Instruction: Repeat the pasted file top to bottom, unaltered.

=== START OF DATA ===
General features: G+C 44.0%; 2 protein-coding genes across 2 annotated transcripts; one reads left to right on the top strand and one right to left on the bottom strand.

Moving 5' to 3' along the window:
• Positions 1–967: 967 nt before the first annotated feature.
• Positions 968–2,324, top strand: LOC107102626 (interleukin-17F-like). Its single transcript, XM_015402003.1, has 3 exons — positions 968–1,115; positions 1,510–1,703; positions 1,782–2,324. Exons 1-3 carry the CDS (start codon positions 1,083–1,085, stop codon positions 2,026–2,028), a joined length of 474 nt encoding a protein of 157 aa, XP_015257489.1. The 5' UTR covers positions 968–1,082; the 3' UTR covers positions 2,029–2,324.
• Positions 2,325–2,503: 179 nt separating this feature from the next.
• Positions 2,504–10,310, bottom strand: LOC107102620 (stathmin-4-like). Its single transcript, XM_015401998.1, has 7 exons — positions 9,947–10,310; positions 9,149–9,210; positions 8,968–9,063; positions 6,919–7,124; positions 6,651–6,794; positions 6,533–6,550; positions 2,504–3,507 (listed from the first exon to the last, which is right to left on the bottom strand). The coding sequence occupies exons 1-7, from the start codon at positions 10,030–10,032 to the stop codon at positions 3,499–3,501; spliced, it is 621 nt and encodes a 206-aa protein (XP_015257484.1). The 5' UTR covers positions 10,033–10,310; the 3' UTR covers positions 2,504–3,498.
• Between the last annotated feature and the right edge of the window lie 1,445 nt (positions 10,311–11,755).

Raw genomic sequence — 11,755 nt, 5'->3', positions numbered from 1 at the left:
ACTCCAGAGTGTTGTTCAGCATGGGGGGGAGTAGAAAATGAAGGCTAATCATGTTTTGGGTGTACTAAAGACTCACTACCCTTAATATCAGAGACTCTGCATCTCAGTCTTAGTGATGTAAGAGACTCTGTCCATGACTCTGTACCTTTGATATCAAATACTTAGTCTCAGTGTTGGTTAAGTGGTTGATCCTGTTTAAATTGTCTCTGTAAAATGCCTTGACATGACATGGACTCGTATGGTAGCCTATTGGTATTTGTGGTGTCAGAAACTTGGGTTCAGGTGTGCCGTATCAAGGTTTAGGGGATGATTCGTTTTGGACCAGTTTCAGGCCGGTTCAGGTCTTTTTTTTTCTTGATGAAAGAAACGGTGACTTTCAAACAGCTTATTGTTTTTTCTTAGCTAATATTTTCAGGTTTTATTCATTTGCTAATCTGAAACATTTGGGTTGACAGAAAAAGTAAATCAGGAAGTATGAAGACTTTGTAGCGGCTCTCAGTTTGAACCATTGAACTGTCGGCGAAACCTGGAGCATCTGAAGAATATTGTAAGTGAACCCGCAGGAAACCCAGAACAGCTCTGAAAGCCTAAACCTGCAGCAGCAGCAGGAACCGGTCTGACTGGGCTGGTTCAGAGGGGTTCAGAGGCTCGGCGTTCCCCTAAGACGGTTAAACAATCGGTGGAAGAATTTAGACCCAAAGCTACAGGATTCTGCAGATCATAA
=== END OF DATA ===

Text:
General features: G+C 44.0%; 2 protein-coding genes across 2 annotated transcripts; one reads left to right on the top strand and one right to left on the bottom strand.

Moving 5' to 3' along the window:
• Positions 1–967: 967 nt before the first annotated feature.
• Positions 968–2,324, top strand: LOC107102626 (interleukin-17F-like). Its single transcript, XM_015402003.1, has 3 exons — positions 968–1,115; positions 1,510–1,703; positions 1,782–2,324. Exons 1-3 carry the CDS (start codon positions 1,083–1,085, stop codon positions 2,026–2,028), a joined length of 474 nt encoding a protein of 157 aa, XP_015257489.1. The 5' UTR covers positions 968–1,082; the 3' UTR covers positions 2,029–2,324.
• Positions 2,325–2,503: 179 nt separating this feature from the next.
• Positions 2,504–10,310, bottom strand: LOC107102620 (stathmin-4-like). Its single transcript, XM_015401998.1, has 7 exons — positions 9,947–10,310; positions 9,149–9,210; positions 8,968–9,063; positions 6,919–7,124; positions 6,651–6,794; positions 6,533–6,550; positions 2,504–3,507 (listed from the first exon to the last, which is right to left on the bottom strand). The coding sequence occupies exons 1-7, from the start codon at positions 10,030–10,032 to the stop codon at positions 3,499–3,501; spliced, it is 621 nt and encodes a 206-aa protein (XP_015257484.1). The 5' UTR covers positions 10,033–10,310; the 3' UTR covers positions 2,504–3,498.
• Between the last annotated feature and the right edge of the window lie 1,445 nt (positions 10,311–11,755).

Raw genomic sequence — 11,755 nt, 5'->3', positions numbered from 1 at the left:
ACTCCAGAGTGTTGTTCAGCATGGGGGGGAGTAGAAAATGAAGGCTAATCATGTTTTGGGTGTACTAAAGACTCACTACCCTTAATATCAGAGACTCTGCATCTCAGTCTTAGTGATGTAAGAGACTCTGTCCATGACTCTGTACCTTTGATATCAAATACTTAGTCTCAGTGTTGGTTAAGTGGTTGATCCTGTTTAAATTGTCTCTGTAAAATGCCTTGACATGACATGGACTCGTATGGTAGCCTATTGGTATTTGTGGTGTCAGAAACTTGGGTTCAGGTGTGCCGTATCAAGGTTTAGGGGATGATTCGTTTTGGACCAGTTTCAGGCCGGTTCAGGTCTTTTTTTTTCTTGATGAAAGAAACGGTGACTTTCAAACAGCTTATTGTTTTTTCTTAGCTAATATTTTCAGGTTTTATTCATTTGCTAATCTGAAACATTTGGGTTGACAGAAAAAGTAAATCAGGAAGTATGAAGACTTTGTAGCGGCTCTCAGTTTGAACCATTGAACTGTCGGCGAAACCTGGAGCATCTGAAGAATATTGTAAGTGAACCCGCAGGAAACCCAGAACAGCTCTGAAAGCCTAAACCTGCAGCAGCAGCAGGAACCGGTCTGACTGGGCTGGTTCAGAGGGGTTCAGAGGCTCGGCGTTCCCCTAAGACGGTTAAACAATCGGTGGAAGAATTTAGACCCAAAGCTACAGGATTCTGCAGATCATAA